If recent claims from a chip executive regarding the Windows 10 release date pan out, life will soon get easier for Windows users thanks to the return of the classic Start menu, new voice-powered search, and the death of the crazy Windows 8 interface.
In about 12 weeks, the nightmare that is Windows 8 will come to a end. It’s about time.
If you’ve been stuck using a PC with the horrible Windows 8, or the slightly less horrible Windows 8.1, it looks like you’ll be able to upgrade to Windows 10 at the end of July. And it won’t cost you a penny.
Although Microsoft hasn’t confirmed it yet, Lisa Su — the CEO of chip maker AMD and a woman who should know exactly what the software giant is up to — spilled the beans on the Windows 10 release date last week during an earnings call with analysts and reporters. The new OS will arrive in late July, Su said.
AMD’s CPUs and graphics hardware have to work well with Windows, and the company needs to test them, so it is often kept abreast of Microsoft’s product releases. Su certainly has no reason to fib. AMD is somewhat off the radar of most tech and business writers these days, which is why Su’s indiscrete remark wasn’t reported earlier.
What you get with Windows 10
Microsoft was so eager to put Windows 8 behind it, the company didn’t bother to create Windows 9 — it simply jumped ahead to Windows 10, hoping that users would think the OS was that much more distant from its failed ancestor.
Marketing acrobatics aside, it does look like Windows 10 is a huge improvement compared to the last few generations of Windows. Microsoft previewed a number of early versions and let thousands of users try it out, and the reviews have been mostly positive.
Windows 8 and 8.1 have a much different interface than the recognizable look and feel the OS had since Windows 95 debuted 20 years ago, and that frustrated users. Gone was the start menu, with its nested lists of applications and easy access to basic functions. In its place are big tiles representing applications and something called “Charms.”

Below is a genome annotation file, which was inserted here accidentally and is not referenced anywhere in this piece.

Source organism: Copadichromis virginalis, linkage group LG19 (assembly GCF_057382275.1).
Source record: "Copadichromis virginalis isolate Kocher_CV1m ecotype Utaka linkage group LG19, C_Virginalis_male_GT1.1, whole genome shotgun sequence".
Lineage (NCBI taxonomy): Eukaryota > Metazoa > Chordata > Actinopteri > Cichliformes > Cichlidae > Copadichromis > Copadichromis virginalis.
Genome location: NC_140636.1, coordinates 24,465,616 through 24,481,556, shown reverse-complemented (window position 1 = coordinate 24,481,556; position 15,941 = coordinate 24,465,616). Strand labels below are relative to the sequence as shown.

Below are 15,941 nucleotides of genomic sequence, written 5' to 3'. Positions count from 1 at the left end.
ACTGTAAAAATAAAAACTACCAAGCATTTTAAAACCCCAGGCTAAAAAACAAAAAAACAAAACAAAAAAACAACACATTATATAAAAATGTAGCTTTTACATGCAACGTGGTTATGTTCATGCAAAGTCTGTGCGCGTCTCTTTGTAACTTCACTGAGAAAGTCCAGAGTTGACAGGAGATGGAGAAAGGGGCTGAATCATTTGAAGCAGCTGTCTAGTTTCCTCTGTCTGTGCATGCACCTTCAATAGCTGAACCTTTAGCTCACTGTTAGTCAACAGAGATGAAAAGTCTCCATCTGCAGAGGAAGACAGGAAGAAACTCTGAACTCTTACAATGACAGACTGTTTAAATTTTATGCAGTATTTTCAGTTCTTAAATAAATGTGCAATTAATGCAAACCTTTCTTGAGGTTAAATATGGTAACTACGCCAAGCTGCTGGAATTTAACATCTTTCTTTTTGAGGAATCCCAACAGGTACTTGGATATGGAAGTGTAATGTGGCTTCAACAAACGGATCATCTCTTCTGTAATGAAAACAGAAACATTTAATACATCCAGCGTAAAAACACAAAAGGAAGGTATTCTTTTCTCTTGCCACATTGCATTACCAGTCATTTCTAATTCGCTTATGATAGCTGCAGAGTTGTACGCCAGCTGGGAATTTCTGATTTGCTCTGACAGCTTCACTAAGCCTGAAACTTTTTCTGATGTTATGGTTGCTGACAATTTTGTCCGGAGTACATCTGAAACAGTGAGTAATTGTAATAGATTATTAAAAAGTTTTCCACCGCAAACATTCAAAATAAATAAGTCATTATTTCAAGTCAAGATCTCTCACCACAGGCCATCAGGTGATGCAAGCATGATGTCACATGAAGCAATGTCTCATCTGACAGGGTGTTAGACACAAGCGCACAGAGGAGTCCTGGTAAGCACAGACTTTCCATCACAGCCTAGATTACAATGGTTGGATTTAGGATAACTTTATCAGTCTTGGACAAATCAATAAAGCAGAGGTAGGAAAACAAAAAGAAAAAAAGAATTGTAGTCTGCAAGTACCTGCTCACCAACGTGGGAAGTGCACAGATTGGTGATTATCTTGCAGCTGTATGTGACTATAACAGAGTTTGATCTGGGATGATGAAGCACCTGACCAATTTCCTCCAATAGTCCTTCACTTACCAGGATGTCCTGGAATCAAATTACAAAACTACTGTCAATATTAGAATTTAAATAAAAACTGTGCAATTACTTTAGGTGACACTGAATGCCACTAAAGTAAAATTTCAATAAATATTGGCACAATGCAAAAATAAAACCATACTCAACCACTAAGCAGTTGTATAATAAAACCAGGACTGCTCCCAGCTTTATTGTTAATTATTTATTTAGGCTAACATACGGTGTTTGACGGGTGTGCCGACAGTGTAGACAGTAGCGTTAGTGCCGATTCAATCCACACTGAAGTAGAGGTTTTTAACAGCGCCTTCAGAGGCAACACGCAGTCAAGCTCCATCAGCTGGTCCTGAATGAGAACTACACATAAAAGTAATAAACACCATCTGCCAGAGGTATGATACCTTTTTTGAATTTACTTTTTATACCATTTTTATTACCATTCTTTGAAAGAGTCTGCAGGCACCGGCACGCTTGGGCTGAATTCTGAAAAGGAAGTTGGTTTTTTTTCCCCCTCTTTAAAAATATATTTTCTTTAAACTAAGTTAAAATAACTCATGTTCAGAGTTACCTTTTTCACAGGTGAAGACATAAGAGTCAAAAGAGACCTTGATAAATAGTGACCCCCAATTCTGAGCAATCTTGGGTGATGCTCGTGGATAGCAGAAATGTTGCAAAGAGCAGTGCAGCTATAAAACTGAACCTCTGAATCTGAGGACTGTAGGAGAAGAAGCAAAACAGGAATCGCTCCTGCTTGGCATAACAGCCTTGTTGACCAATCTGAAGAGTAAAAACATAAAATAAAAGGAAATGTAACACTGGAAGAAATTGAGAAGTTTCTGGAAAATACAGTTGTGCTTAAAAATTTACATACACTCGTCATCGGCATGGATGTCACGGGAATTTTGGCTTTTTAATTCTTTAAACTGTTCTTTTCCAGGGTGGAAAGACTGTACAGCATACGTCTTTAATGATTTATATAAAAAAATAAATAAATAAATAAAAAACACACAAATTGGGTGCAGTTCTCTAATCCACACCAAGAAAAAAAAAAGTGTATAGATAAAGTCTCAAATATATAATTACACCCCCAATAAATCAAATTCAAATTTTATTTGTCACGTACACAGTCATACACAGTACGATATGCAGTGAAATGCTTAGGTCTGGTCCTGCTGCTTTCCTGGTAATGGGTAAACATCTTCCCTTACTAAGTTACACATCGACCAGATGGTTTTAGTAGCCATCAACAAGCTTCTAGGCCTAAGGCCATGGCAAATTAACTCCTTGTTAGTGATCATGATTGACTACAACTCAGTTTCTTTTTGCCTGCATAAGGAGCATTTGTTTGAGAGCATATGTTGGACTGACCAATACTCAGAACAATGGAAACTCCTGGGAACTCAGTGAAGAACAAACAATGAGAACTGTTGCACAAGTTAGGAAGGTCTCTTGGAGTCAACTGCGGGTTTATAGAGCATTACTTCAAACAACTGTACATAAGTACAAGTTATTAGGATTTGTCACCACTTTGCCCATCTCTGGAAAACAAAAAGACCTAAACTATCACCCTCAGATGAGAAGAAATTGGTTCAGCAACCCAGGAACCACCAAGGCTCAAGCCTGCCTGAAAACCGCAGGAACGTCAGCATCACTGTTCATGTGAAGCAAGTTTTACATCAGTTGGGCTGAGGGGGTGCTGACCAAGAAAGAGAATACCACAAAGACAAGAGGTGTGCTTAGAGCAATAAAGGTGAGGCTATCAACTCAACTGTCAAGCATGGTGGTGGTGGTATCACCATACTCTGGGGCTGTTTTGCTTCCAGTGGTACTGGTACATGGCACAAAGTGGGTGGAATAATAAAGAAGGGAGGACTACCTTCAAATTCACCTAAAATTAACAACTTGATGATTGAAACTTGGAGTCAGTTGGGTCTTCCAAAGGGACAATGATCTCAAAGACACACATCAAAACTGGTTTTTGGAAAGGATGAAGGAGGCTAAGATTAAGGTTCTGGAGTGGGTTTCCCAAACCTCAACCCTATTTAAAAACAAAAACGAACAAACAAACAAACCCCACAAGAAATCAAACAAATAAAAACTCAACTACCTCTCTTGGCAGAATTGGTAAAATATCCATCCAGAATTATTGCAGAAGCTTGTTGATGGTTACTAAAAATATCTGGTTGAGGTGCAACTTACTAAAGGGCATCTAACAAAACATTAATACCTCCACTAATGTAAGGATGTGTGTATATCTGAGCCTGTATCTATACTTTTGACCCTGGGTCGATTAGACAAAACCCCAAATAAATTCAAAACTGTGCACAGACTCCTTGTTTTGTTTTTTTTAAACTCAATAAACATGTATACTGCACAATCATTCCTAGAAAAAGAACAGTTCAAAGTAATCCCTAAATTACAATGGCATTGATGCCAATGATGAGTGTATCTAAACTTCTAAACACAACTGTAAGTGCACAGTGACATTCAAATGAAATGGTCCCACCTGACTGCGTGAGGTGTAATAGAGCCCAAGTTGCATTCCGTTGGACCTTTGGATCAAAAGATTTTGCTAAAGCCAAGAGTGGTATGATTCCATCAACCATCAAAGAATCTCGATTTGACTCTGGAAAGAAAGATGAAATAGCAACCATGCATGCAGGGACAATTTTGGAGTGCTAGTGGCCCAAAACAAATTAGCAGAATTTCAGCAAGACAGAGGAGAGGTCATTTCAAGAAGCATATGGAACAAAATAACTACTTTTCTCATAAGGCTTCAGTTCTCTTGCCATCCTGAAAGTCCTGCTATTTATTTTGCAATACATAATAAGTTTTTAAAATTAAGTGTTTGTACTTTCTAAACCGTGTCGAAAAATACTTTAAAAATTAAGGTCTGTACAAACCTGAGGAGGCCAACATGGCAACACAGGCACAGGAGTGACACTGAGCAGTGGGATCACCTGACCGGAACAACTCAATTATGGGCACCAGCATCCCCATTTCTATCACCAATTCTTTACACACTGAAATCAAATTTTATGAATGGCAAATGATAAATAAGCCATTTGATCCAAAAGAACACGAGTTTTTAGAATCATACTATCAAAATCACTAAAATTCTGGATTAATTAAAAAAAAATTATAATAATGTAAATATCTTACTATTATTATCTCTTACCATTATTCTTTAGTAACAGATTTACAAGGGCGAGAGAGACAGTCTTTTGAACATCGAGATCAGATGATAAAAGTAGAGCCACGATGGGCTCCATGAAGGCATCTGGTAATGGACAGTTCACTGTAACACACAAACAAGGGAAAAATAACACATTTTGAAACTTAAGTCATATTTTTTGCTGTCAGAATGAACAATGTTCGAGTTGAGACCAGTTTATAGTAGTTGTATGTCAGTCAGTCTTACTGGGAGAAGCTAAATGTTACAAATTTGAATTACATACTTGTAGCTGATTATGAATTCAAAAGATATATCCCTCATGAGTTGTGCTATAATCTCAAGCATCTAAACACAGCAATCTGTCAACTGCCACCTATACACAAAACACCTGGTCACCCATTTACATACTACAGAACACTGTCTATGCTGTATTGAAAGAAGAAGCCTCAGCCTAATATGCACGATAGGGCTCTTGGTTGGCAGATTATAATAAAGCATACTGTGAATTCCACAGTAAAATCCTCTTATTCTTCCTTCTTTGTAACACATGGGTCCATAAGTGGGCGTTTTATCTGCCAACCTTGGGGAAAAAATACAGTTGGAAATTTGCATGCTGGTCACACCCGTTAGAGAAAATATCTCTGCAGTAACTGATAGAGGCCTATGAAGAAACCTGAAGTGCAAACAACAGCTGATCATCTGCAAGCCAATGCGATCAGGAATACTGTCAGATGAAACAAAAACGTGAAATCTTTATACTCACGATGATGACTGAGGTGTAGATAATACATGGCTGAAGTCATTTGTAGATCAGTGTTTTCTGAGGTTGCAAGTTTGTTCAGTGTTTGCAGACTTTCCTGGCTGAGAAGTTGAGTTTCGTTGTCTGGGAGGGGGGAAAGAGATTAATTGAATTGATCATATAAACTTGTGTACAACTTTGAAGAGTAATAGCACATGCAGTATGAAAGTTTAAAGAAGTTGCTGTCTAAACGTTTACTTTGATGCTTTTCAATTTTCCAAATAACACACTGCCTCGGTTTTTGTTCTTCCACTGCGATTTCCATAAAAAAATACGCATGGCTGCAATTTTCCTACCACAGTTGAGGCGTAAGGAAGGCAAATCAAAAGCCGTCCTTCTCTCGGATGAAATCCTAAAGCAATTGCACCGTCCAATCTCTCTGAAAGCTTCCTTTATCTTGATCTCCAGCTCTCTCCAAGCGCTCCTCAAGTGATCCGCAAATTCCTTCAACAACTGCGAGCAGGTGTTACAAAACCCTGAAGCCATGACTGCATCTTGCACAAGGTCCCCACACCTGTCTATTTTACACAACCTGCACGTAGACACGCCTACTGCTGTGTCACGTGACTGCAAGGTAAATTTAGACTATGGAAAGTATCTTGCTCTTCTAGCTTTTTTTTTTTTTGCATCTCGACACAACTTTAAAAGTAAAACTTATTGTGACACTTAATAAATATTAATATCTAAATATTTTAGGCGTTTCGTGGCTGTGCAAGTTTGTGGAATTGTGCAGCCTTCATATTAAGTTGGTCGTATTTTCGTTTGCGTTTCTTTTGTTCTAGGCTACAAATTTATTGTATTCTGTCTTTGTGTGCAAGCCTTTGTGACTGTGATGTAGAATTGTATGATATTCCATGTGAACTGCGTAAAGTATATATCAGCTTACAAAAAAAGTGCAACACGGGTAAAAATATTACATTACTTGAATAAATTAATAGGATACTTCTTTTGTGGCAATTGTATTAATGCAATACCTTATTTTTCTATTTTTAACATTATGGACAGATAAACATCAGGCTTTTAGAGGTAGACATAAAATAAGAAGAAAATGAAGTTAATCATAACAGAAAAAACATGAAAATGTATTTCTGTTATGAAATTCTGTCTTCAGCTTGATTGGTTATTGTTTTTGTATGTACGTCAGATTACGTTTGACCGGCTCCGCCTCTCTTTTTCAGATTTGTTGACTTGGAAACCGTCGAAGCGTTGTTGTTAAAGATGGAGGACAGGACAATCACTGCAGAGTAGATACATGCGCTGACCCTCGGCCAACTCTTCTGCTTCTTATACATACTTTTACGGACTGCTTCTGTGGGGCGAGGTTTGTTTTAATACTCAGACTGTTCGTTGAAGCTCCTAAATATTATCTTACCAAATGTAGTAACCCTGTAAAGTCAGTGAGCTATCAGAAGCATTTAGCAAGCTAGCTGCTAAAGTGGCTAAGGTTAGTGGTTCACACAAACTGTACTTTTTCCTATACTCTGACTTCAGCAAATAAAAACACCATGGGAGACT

Much of the familiar Windows interface has returned in Windows 10. The image above is a screenshot of the Start Menu, taken from a beta version of Windows 10. On one side you see the Start Menu, on the other the tiles.
Another big plus: Microsoft finally realized its IE browser had to go; it’s simply too old and too overgrown with obsolete code that clung to it like barnacles on a shipwreck. The new Spartan browser promises to be faster and more lightweight.
Then there’s Cortana, a voice-command interface that’s similar to Apple’s Siri. Cortana should eventually allow users to control many PC functions, particularly search. Cortana occupies the Search box to the right of the Windows 10 Start button. Like Siri, Cortana only works when you’re connected to the Internet. Early reviews of Cortana have been mixed and there are privacy concerns because user queries go up to the Microsoft cloud and stay there until they’re manually deleted.
Applications should work a lot better as well. App interfaces have been redesigned, and they now launch inside resizable windows in the desktop environment so you can manipulate their windows, as you do ordinary desktop applications.
Windows 10 will run on older PCs, and if your machine currently runs Windows 7 or later, you can able to upgrade to Windows 10 for free during the first 12 months after the new OS is released. Historically, Windows upgrades are not fun. Windows 10 could be different, but I wouldn’t count on it.
San Francisco journalist Bill Snyder writes frequently about business and technology. His work appears regularly in CIO.com and the publications of Stanford's Graduate School of Business and the Haas School of Business at the University of California at Berkeley. He welcomes your comments and suggestions.